In September’s post, I said the garlic harvest was 6 weeks away, let me explain…I have had a shift in thinking to see green garlic as a vital component in a fresh seasonal eating diet, more so than cured garlic which is what we, as consumers, have been trained to expect by the supermarkets. Consequently, since mid-October, I have been harvesting green garlic and scapes. I know, I also said last month the Turbans did not scape before bulbing, well this year they decided to, which is why they are referred to as ‘weakly bolting’, depending on conditions they may choose to scape or not. Bless them, we are happy to take the scapes, leave a few of the prime plants to flower and produce bulbils for growing on to regenerate our ‘seed’ stock. The scapes are removed on emergence to maximise bulb size, easier said than done if you leave it 2 days between harvests – they grow fast. We will harvest this early season group when we are left with 5 GREEN leaves, say in approx 4 weeks.

October book list

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Eerrr…yep it’s called panic revision when you have 3 days notice your bees are coming home for good.

Last word

Whatever you can do or dream you can, begin it…boldness has genius, power and magic in it.

Goethe

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photo bombing sheep

 

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August

August for the 2 folk, the dog and the tractor involved a lot of hard physical work, all of which were just mere baby steps towards a future end goal.  It reminded me of that saying “look after the present and the future will look after itself” (attribution unknown).  So we persevered, we progressed and we stayed present.

We got snow. That is one of the extreme weather events we are now being warned to expect in the years ahead, as a result of climate change.  At 2 separate workshops this month it was universally accepted our local climate is changing and the issue is now how to grow food (for our animals and ourselves) or garden in this new paradigm. Is it a farmer/country thing to be so very pragmatic? The initial shock has not worn off. There seems to be a subtext of: work has to be done with no delay. Anger, frustration, and blame attribution have been swept aside, leave that to the city folk who are under the nose of the politicians. We have land, animals and our livelihoods to protect. The whole global thing is out of our control, focus on what you can change before it turns into a mental health issue…sadly the drought means that horse has bolted!

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how tough are broad beans – love them!

Despite the layer of snow, the kitchen garden is still producing wonderful amounts of parsley, rosemary, spring onions, brussel sprouts, kale and calvero nero.  The purple sprouting broccoli (PSB) and the broad beans are growing, even the rhubarb is putting up leaves. The asparagus is starting to peek its head above the soil, it seems to have a lovely purple colour this year.  The tomato seeds, planted on the 11th are now up.  They started off in an enhanced soil raising mix in a tray on a heat mat.  Tomatoes, capsicums and eggplants require a bottom source of heat to sprout.  Now that the 2 true leaves are out, it is time to take them out of the seed tray and pot them up to grow on ready for planting in the vegetable patch in November.  It is a mixed crop this year, heirloom beefsteaks such as Macedonian Pink, Gallipoli pink, Mortgage Lifter, and Rouge de Marmande, along with 2 x cherry tomato plants in response to a new found love of Ottolenghi’s baked rise with confit tomato and garlic in his new recipe book Simple pg 174. This year there are fewer (barely!) but higher yielding plants.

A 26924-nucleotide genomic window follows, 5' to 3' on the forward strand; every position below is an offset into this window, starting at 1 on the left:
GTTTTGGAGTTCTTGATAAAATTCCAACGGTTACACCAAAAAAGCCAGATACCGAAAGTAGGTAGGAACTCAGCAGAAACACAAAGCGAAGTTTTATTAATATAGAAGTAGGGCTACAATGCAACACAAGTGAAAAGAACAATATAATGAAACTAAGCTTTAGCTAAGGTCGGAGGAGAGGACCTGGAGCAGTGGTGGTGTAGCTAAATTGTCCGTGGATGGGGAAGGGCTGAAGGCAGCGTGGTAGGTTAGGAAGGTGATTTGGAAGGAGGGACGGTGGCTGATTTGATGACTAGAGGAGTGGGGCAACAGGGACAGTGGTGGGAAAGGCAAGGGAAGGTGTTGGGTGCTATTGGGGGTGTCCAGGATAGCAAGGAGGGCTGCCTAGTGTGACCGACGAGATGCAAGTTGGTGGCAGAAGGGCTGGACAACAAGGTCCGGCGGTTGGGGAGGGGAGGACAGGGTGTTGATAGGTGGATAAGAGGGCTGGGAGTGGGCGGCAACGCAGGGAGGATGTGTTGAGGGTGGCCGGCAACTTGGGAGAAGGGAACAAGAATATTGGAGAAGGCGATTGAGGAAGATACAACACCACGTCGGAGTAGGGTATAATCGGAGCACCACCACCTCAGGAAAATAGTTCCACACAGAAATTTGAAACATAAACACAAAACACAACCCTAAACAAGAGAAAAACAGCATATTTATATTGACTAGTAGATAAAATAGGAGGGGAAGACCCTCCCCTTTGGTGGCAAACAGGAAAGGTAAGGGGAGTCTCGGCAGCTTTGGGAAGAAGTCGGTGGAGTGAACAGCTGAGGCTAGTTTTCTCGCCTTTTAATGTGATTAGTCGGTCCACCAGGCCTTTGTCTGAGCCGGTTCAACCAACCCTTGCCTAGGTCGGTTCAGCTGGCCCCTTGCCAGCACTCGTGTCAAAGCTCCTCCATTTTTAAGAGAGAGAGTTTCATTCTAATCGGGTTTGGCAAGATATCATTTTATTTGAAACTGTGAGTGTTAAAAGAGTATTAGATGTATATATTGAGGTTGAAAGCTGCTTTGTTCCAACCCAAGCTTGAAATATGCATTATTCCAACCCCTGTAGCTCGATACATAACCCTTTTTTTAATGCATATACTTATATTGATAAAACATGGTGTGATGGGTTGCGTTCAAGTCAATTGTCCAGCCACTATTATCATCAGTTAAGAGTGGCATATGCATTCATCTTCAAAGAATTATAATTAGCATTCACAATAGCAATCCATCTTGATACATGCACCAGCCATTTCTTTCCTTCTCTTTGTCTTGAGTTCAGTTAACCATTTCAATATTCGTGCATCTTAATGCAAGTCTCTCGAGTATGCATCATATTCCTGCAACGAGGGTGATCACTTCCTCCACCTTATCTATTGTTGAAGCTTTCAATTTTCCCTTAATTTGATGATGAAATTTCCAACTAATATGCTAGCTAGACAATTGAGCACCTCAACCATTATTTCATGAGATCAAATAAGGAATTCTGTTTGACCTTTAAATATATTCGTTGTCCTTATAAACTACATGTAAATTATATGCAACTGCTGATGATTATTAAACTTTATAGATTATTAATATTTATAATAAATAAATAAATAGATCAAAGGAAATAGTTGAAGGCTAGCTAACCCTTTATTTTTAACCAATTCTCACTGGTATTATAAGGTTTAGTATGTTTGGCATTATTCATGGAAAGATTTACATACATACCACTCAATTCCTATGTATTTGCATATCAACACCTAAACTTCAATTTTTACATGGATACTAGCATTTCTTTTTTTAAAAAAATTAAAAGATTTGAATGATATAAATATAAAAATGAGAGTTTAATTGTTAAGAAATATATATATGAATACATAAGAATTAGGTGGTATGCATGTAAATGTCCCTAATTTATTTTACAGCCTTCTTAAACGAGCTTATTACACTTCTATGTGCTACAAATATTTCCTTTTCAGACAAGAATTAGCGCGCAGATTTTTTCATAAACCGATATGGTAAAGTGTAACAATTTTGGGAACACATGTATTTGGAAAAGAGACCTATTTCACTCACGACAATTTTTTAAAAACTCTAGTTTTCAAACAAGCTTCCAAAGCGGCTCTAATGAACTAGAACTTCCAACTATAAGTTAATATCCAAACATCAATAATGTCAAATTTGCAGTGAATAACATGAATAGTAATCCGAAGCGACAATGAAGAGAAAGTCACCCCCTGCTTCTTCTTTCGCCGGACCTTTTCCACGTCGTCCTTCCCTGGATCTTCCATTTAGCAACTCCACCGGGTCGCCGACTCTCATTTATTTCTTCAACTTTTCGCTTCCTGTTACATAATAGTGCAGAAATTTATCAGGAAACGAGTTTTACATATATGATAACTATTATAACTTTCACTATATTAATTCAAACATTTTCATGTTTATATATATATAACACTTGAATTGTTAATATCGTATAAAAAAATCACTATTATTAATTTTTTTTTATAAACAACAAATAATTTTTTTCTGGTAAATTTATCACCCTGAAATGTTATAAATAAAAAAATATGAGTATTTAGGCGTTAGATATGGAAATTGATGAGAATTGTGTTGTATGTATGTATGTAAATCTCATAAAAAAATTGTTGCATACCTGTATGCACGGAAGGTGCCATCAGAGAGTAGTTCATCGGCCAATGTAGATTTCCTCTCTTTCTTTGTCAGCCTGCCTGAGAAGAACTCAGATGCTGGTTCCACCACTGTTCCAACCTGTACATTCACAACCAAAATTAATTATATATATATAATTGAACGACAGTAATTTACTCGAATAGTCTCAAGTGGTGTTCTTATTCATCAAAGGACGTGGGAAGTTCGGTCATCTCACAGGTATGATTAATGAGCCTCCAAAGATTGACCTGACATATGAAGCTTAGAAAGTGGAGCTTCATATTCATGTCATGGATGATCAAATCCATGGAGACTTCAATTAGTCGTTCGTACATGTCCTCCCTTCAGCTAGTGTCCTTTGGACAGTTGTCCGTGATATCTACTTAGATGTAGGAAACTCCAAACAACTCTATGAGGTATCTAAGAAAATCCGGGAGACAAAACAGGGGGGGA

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2 true leaves = potting up time

Tasks underway include planting the pollinator pear tree (Williams) which will be espaliered against a wall. So far it has been a case of rock picking rather than digging!

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rock picking

The tractor was put to hard work this month, then again any digging in our soils puts pressure on any machine and person.  The bee garden has been started with the planting of a hornbeam (Carpinus betulus) hedge and the working of a garden bed space to take the french lavender (Lavandula dentata), russian sage (Perovskia atriplicifolia), buddleia (Buddleia crispa), shrubby germander (Teucrium fruticans), poppy (Papaver paeoniflorum), blue globe thistle (Echinops ritro), salvia (Salvia azurea), scabious (Scabious atropurpurea) and blue sea holly (Eryngium planum) plants and seed sitting in the nursery for the last few years. All blues and silvers, colours the bees love, as do we. All are water and wind hardy plants typical of cool and warm temperate climates.